Just recently Samantha and I had a significant breakdown over some financial decisions I had made in the past, and I quickly became both angry and defensive. I felt as though my decisions were the best that could have been made at the time of the recession, and that if she truly understood the entire picture she would have made the same decision. To be reminded of her interpretation, time and time again, upset me pretty significantly. Now, several years removed from my affair, I remembered I needed to take stock of my emotions and ask myself why I...

, 8 years 7 months ago

If there was one issue that was probably one of most difficult issues for me to overcome personally, it was shame. I was truly ashamed of what I had done and how I had hurt both Samantha and so many other lives. There was, however, a bit of a time release to my shame though and you'll probably only understand this if you are an unfaithful spouse. What I mean is it didn't hit me all at once. If it did I think I would have ended it all. Were it not for my kids I think one night I would have committed suicide with all the sobriety that began to come crashing down around me. Don't worry, that's not a cry for you to feel sorry for me, it's just a bit of a window into the mind of the unfaithful.

As the days and weeks would go by, and as we began to get the right kind of help, the...

, 8 years 8 months ago

It's been several years since my affair was disclosed and life took a turn for what felt like the end. Almost every time Rick writes an article it hits me in one way or another. This newest one was no exception. The fact is, time doesn't permit me to share the enormous litany of reasons why, if anyone shouldn't have been having an affair, it was me.

If anyone was in a position of authority, integrity, and alleged impeccable character, it was me. Yet, the numbers of people affected by my moral failure (more like moral disaster) is no short list, and to this day lives still show the residue of a leader who failed them and left a sea of disoriented lives a drift, looking for direction and hope.

Today I'd like to talk about how I disengaged from my moral compass and...

, 8 years 8 months ago

Not too long ago, Samantha and I were having an incredibly difficult time. If you're on this site, and have gone through this nightmare which necessitates recovery, when I say an incredibly difficult time,' I know you know what I mean. I felt like I just couldn't win and couldn't gain any ground. To say I was frustrated is a severe understatement.

Looking back, what I truly was feeling was hopelessness. Walking out your recovery from infidelity (or your spouse's infidelity) can seem impossible. It can also seem as though nothing you do works, no action taken produces any fruit, and no matter what road you take it just never goes the way you want it to go. It's a toxic combination of anger, bitterness and frustration and it can lead you to a place of "Why even try???"


, 8 years 8 months ago

Not too long ago, I was talking with a therapist who explained to me what it means for a couple to relapse. I was immediately thrown for a bit of a loop when I heard him say that even the betrayed spouse can relapse. It basically boils down to not doing what both spouses did early on in their recovery. If you're a betrayed spouse reading this, I can hear your blood boiling, but please let me finish before you get too angry with me.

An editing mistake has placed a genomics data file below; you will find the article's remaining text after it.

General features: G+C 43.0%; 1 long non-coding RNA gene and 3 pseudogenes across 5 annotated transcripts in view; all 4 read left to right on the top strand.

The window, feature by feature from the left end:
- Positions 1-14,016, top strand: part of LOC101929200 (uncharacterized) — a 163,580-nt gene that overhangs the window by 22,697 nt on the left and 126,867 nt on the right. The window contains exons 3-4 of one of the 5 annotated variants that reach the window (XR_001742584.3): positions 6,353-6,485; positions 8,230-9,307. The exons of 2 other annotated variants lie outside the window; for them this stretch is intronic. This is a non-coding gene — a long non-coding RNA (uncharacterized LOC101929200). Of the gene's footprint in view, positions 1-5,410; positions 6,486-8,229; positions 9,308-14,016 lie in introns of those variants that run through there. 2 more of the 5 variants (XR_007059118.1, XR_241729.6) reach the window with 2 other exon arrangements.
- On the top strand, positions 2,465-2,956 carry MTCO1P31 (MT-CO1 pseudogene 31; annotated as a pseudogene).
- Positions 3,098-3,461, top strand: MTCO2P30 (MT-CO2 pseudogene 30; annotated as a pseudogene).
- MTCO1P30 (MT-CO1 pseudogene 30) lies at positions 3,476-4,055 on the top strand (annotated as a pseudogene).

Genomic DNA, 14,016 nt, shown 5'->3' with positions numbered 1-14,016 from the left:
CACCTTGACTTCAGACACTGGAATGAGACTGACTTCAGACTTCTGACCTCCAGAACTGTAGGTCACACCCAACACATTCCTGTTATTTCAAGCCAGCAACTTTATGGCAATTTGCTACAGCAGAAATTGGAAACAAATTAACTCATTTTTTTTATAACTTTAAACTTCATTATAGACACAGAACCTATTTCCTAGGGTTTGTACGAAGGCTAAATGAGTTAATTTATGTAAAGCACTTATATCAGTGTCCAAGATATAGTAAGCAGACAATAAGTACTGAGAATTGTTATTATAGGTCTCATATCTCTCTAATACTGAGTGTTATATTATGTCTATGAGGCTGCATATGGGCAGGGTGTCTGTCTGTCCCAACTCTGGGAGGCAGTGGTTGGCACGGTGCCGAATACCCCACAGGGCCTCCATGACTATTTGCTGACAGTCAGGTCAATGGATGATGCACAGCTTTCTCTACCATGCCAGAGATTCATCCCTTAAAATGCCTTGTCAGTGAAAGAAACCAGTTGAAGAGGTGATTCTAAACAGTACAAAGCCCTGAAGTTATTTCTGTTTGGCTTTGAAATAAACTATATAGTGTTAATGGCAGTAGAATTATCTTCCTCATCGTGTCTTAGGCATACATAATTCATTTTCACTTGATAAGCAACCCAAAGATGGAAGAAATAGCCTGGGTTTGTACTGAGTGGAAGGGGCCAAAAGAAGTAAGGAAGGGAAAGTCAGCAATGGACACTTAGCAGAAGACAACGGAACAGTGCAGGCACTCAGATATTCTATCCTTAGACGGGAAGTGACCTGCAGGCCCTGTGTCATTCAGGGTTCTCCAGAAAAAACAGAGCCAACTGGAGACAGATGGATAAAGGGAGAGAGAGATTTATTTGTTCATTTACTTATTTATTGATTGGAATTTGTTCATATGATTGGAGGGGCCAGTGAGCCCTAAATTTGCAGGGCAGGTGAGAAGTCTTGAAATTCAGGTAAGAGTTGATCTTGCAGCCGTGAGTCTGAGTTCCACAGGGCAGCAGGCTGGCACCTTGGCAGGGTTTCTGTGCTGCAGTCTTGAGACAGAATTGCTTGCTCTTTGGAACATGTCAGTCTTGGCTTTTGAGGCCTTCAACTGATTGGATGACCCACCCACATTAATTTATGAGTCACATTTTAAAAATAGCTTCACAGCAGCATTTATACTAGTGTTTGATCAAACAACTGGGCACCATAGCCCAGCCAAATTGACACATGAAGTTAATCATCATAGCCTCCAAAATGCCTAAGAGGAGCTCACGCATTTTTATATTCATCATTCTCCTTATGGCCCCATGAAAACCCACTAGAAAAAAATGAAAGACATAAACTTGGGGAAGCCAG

Now, does it mean the betrayed spouse has an affair of their own? NO, absolutely not. Nor does it mean that the unfaithful spouse has another affair. It also is not meant to suggest that the affair was the betrayed spouse's fault in the first place.

What it does apply to though is allowing old behaviors and old mannerisms and old ways of...

, 8 years 8 months ago

Rick’s newest article once again, kicked me right in the teeth. Let me quote from it briefly, and if you’d like to read the whole thing, you can go here to read it:

Nine Signs of an Emotional Affair

(To have an affair) “Deceive yourself into believing you’re as wonderful as your Emotional Affair Partner sees you to obtain maximum benefit from your new found relationship. Always believe the lie that they’re better than your mate and that you’d have been far better off if you’d married them. Marriage partners are the makeup mirrors of our lives. They highlight every flaw and blemish. Emotional Affair Partners are vanity mirrors. We look amazing in their eyes. Approval seeking requires we...

, 8 years 9 months ago

Looking back upon my affair, and the justification of my affair, I can now see how blind I was. It’s neither an excuse nor a justification, as I did what I did and it’s no one’s fault by my own. But I was blind to so much, and in hindsight I can see just how that blindness fueled my actions and behavior. My blindness is what helped to enable the complete selfishness and self-absorption that had taken my life captive. What helped to keep me in my affair were both the emotional AND sexual components working together to what I thought would meet my needs, when in reality all it did was fuel the monster. But what was I blind to, you may ask. Well, here’s a list and it is by no means exhaustive:

  1. I was radically blind to how I was approaching my marriage. I wanted MY needs met,...
, 8 years 9 months ago

My affair was both emotional and physical. When asked which was worse, I'm not really sure what Samantha would leverage as the worst side of it. It was highly sexually charged, but we also communicated and worked together every day and the emotional component was off the chart.

It deepens the pain I feel for what I have put Samantha through, as it was a "double whammy," if you will, of both emotional and physical intimacy. The pain has been immense, but with the right methods and help, time, and the absolute grace of God we have healed in ways I never thought possible.

A new understanding about my past has helped me to live with a new approach. I call it "Living in Light of What I've Done." What I mean is, I understand my propensity to be, as Rick would say, a human...